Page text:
Democrat Janet S. Owens, Anne Arundel County's top elected official, will address her largest audience yet as a featured speaker at Gov.-elect Robert L. Ehrlich Jr.'s televised inauguration tomorrow.
Republican Ehrlich's choice of Owens over other county executives to appear on live television statewide points to her bridge-building abilities and rising-star status, political observers said yesterday.
"[Ehrlich] is working real hard at getting consensus builders, and she can be a big help," with the Robeys and Duncans," said Del. Theodore Sophocleus, a Linthicum Democrat, referring to Howard County Executive James N. Robey and Montgomery County Executive Douglas M. Duncan, Democrats who meet regularly with Owens to discuss regional issues. Through a spokeswoman, Owens declined to comment yesterday and no one from Ehrlich's transition team responded to phone calls.
But some observers said Owens -- whose brief remarks will be made outside the State House -- is reaping her political reward.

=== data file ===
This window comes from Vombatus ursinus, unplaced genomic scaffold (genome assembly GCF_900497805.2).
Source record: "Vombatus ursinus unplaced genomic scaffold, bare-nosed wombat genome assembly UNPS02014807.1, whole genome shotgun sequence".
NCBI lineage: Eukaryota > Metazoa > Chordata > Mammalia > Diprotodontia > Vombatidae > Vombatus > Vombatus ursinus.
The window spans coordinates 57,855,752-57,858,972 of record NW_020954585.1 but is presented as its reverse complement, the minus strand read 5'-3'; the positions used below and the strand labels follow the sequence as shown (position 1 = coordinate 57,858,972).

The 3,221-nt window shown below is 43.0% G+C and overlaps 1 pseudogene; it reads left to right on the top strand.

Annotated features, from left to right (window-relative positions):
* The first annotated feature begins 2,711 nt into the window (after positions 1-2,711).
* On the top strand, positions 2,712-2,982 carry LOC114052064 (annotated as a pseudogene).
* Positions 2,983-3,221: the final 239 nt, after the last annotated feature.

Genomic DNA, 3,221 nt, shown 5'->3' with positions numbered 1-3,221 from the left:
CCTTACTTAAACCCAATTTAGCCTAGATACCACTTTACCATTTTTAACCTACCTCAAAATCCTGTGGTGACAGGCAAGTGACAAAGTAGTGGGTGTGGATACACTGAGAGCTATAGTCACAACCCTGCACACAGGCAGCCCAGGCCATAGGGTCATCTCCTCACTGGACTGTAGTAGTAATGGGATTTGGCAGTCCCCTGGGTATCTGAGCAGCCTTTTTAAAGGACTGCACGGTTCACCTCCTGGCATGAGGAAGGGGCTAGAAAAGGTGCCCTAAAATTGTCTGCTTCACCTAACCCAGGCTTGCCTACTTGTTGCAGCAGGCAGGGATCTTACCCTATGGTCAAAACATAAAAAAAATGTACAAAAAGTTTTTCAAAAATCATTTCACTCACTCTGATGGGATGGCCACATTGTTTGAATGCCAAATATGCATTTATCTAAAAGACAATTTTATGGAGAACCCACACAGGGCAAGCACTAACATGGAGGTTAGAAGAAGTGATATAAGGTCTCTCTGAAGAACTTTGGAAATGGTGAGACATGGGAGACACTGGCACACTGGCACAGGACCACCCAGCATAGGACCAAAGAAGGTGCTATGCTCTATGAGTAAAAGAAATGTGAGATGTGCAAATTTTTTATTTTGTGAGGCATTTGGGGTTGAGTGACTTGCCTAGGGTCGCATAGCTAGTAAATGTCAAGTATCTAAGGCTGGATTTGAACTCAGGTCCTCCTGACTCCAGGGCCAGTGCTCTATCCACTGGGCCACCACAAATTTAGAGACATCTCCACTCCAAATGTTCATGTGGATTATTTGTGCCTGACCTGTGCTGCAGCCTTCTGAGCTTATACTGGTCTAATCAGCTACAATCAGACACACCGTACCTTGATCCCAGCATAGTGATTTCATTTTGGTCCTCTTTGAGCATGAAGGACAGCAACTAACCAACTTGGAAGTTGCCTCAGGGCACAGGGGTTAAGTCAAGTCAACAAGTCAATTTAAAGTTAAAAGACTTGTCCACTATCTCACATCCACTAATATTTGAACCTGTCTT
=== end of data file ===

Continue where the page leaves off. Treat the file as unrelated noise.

She never endorsed departing Lt. Gov. Kathleen Kennedy Townsend's bid against Ehrlich because she did not want to tie herself to a potential loser when Townsend's campaign was faltering. Robey and Duncan endorsed Townsend.
Owens also wanted to win the votes of conservatives in a Republican-leaning county. Ehrlich won 65 percent of votes in Anne Arundel County.
"It's highly significant that she is doing that, and it's also very appropriate," said Owens political appointee and Cabinet member Carl O. Snowden, who recently has been talking up his boss as a potential candidate for governor, lieutenant governor, or U.S. senator. "This is, of course, a county that [Ehrlich] won."
Snowden said that Owens' selection to participate in the inauguration is a "good omen" for the county executive as well as for the county. "I think you'll see more of her in different formats," said Snowden.
Owens' staff members are focused on drumming up new opportunities for her to speak before committees during the General Assembly session. The county executive is looking for issues such as affordable housing and farmland preservation that will take her beyond county borders.
Other observers said that Ehrlich and Owens are in the same boat -- she oversees a politically conservative county, he will manage a Democratic state.